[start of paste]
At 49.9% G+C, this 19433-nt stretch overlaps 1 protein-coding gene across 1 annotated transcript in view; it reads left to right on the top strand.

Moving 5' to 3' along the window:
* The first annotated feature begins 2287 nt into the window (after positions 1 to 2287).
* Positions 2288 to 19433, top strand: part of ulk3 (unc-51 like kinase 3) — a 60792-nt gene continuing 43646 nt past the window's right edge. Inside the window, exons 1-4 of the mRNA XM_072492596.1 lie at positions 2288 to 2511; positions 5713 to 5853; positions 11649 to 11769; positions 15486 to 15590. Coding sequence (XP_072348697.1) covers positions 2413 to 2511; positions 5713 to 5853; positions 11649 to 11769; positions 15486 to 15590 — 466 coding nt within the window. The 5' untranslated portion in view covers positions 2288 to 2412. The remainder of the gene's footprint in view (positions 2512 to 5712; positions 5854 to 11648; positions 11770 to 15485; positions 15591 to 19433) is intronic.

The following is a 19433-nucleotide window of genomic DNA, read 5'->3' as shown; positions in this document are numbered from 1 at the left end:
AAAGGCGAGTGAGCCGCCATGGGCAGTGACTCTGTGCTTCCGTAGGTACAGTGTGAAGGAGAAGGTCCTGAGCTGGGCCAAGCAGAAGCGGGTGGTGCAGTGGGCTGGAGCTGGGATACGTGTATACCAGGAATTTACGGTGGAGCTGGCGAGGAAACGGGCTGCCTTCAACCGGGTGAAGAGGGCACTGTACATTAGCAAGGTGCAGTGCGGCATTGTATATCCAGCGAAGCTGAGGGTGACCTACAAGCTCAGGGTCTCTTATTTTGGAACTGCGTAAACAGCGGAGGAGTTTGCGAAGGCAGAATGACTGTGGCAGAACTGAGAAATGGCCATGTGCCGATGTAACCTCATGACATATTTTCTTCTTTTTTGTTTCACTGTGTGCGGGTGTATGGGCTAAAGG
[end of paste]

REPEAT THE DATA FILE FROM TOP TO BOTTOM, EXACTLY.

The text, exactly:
At 49.9% G+C, this 19433-nt stretch overlaps 1 protein-coding gene across 1 annotated transcript in view; it reads left to right on the top strand.

Moving 5' to 3' along the window:
* The first annotated feature begins 2287 nt into the window (after positions 1 to 2287).
* Positions 2288 to 19433, top strand: part of ulk3 (unc-51 like kinase 3) — a 60792-nt gene continuing 43646 nt past the window's right edge. Inside the window, exons 1-4 of the mRNA XM_072492596.1 lie at positions 2288 to 2511; positions 5713 to 5853; positions 11649 to 11769; positions 15486 to 15590. Coding sequence (XP_072348697.1) covers positions 2413 to 2511; positions 5713 to 5853; positions 11649 to 11769; positions 15486 to 15590 — 466 coding nt within the window. The 5' untranslated portion in view covers positions 2288 to 2412. The remainder of the gene's footprint in view (positions 2512 to 5712; positions 5854 to 11648; positions 11770 to 15485; positions 15591 to 19433) is intronic.

The following is a 19433-nucleotide window of genomic DNA, read 5'->3' as shown; positions in this document are numbered from 1 at the left end:
AAAGGCGAGTGAGCCGCCATGGGCAGTGACTCTGTGCTTCCGTAGGTACAGTGTGAAGGAGAAGGTCCTGAGCTGGGCCAAGCAGAAGCGGGTGGTGCAGTGGGCTGGAGCTGGGATACGTGTATACCAGGAATTTACGGTGGAGCTGGCGAGGAAACGGGCTGCCTTCAACCGGGTGAAGAGGGCACTGTACATTAGCAAGGTGCAGTGCGGCATTGTATATCCAGCGAAGCTGAGGGTGACCTACAAGCTCAGGGTCTCTTATTTTGGAACTGCGTAAACAGCGGAGGAGTTTGCGAAGGCAGAATGACTGTGGCAGAACTGAGAAATGGCCATGTGCCGATGTAACCTCATGACATATTTTCTTCTTTTTTGTTTCACTGTGTGCGGGTGTATGGGCTAAAGG